Ramen Redone — with Kale Chips, Carrots, and Soft-Boiled Egg

By Joseph Winters ’20

Shortly before high school graduation, I got a ton of gifts from family and friends. There were Starbucks gift cards galore, outdoor gear, straight-up cash, and even a set of ultra-portable camping dishes. Probably the most interesting gift I received, however, was a microwave ramen cooker—make ramen in your dorm room, the packaging claimed. I grinned at the note included with the gift, implying that I would be eating a lot of ramen in the coming months.
The ramen stereotype is a funny phenomenon. It seems to me that a majority of campuses offer some sort of dining plan; despite the economic benefit of instant ramen packs, your average college student isn’t actuallyrelying on nightly ramen meals.
But, despite its bad reputation, ramen can be delicious. I’m not talking about Instant Lunch or Cup-o-Noodles, which are pretty bland and probably not the most nutritious options, but fancier, more hipster-esque ramen. If you’ve ever been to Wagamama, you’ll know what I mean. The other day, I was craving something Wagamama-like: the comfort of ramen, but in a healthier, more flavorful form.
Off to the grocery store I went, gathering some ingredients for my own version of the ramen stereotype. What I ended up making was delicious—a hearty, umami bowl of warm ramen with a little crunch and a little spice. It involves kale chips, which, if you haven’t tried them, are addictive. They’re basically a really convenient and “healthy” vehicle to ingest a bunch of butter/olive oil and salt. This recipe also includes soft-boiled eggs, which is another favorite of mine. If you’re a fan of eggs over easy, you’ll love soft-boiled eggs. The yolk doesn’t get all chalky and crumbly like it does in a hard-boiled egg—instead, it’s all melty and gooey. Of course, it can be substituted by a hard-boiled egg, but skeptics should definitely give the soft-boiled version a try first.


Ramen Redone — with Kale Chips, Carrots, and Soft-Boiled Egg
Servings: 1
Time: 30 minutes
1 package ramen and spice mix (I used a millet and brown rice version from Lotus Foods, which I liked because it was whole grain and had only recognizable ingredients)
1 carrot
3-5 leaves of kale (vary depending on how much you like kale chips)
1 egg
butter or olive oil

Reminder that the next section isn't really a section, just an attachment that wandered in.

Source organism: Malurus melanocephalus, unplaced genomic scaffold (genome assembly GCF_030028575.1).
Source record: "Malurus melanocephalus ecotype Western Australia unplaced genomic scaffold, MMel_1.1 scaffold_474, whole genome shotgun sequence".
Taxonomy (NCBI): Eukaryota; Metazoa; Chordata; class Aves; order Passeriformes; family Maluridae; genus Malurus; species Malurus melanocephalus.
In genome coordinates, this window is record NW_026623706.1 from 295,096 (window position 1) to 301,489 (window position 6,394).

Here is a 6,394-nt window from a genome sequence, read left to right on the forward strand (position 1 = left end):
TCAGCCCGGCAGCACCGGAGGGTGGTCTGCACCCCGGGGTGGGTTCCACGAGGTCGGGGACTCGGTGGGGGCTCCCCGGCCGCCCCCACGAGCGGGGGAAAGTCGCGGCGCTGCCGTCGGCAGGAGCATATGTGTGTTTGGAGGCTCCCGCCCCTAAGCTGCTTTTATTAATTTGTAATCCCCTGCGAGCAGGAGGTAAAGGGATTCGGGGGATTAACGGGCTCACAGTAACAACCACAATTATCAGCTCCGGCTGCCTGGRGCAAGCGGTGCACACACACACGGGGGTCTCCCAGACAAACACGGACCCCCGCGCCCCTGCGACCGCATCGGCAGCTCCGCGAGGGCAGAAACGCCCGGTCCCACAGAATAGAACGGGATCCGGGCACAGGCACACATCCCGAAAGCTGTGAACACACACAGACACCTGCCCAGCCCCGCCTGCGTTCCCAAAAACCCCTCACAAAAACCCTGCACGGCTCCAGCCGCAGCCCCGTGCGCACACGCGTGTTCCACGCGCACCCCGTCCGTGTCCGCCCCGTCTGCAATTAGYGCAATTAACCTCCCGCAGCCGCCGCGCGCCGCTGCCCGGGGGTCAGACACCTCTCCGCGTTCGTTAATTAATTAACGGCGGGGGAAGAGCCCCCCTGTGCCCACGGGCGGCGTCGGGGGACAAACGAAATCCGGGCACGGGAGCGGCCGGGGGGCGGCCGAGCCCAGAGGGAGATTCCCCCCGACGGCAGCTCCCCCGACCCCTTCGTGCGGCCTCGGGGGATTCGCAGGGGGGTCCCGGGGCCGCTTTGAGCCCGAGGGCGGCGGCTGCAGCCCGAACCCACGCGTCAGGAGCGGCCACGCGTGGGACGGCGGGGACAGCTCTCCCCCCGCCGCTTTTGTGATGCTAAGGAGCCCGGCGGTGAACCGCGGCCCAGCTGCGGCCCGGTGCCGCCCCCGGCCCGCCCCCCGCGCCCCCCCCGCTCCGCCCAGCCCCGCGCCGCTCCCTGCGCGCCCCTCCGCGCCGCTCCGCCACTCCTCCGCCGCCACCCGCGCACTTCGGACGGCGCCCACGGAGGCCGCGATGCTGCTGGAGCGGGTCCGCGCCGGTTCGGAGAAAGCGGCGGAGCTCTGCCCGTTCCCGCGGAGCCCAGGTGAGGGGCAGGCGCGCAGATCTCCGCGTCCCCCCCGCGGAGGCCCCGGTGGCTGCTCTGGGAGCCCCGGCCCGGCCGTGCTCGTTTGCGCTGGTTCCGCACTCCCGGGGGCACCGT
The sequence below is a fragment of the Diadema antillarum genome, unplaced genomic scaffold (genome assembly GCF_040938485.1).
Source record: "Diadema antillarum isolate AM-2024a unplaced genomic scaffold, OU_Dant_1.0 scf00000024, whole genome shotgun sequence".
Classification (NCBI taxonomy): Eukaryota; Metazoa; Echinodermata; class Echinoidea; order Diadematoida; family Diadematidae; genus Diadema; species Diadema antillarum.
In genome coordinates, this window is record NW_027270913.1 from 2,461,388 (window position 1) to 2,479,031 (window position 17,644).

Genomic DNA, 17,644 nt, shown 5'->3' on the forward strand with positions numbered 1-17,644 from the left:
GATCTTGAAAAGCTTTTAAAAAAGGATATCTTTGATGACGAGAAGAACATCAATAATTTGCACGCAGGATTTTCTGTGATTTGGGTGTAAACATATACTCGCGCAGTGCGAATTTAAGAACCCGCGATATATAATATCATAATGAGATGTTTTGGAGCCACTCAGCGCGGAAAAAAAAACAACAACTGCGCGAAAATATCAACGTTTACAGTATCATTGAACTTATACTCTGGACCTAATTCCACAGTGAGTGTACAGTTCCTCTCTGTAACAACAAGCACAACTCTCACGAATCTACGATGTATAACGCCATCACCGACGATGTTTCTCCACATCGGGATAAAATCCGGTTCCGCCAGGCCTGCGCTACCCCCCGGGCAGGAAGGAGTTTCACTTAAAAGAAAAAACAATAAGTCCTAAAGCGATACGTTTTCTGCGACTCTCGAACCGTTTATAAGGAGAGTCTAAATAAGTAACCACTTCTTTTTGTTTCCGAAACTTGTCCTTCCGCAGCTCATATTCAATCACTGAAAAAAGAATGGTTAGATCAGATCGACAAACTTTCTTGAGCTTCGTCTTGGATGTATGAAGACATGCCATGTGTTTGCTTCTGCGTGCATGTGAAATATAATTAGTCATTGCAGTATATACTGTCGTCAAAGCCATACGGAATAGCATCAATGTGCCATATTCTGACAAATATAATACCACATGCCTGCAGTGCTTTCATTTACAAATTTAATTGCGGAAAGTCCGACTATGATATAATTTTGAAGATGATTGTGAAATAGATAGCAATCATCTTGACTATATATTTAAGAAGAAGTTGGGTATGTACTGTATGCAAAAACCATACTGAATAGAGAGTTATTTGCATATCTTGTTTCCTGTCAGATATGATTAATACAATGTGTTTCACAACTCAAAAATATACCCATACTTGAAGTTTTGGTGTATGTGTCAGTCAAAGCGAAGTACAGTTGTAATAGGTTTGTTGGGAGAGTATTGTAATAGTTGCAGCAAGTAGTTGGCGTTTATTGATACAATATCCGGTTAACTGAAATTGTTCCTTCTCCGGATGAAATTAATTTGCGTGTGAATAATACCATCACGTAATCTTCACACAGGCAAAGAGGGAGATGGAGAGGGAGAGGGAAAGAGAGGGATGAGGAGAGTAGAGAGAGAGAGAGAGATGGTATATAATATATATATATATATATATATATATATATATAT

1. Preheat oven to 375.
  2. Bring two small pots of water to a boil.
  3. While waiting for water to boil, tear kale into chip-sized pieces. Julienne (slice very thinly) carrot.
  4. Toss kale in a little bit of melted butter or olive oil, salt, pepper, and whatever other spices. Spread coated kale onto a cookie sheet lined with parchment paper, and place in the oven for ten to fifteen minutes, or until crisp but not burned.
  5. While kale is cooking, prepare the soft-boiled egg: place the raw egg in the pot of boiling water and set a timer for six minutes. When the timer goes off, remove the egg and shock it in ice water to stop the cooking.
  6. Prepare the ramen according to package instructions.
  7. Assemble the ramen bowl: pour the cooked ramen and broth into a bowl. Arrange the kale chips and julienned carrot around the edge of the bowl. Peel the soft-boiled egg and gently slice it down the middle (length-wise). Place the egg halves in the center of the bowl, yolk-side up (the yolk will be liquid-y and delicious, so be careful not to spill!).
  8. Season with more salt and/or pepper (and anything else—soy sauce or sriracha would probably be great) and enjoy!



Oishii Boston: Sushi Like You’ve Never Tasted Before

by Bovey Rao ‘19

Sushi is simple. A thin slice of fish gently draped over a molded portion of rice. The minimal offers of rich soy sauce, spicy grated wasabi, and refreshing pickled ginger serve as accents to the beauty and purity of sushi. In the modern era, one of the cornerstones of Japanese cuisine is being desecrated. The art of sushi-making has been refined for hundreds of years, and we seem to disregard those traditions as we partake in our California rolls, green dyed horseradish, and pink ginger. I cringe as I watch yet another sushi “enthusiast” take the massive glob of “wasabi” and dump it into their dish of soy sauce. The suffering only intensifies as each meticulously formed nigiri or maki is dunked nonchalantly and left to soak in the soy sauce. These practices not only destroy the essence of sushi but are considered to be disrespectful to the work of the chef.

Oishii Boston is an offshoot of the original Oishii store in Chestnut Hill, and thank god, they chose to expand. After a particularly stressful week, all I wanted to do was to get off campus and rehabilitate my mind. For me, this often involves a long conversation with a friend over a truly magnificent meal, and Oishii Boston went above and beyond my expectations (in price as well, so be prepared financially).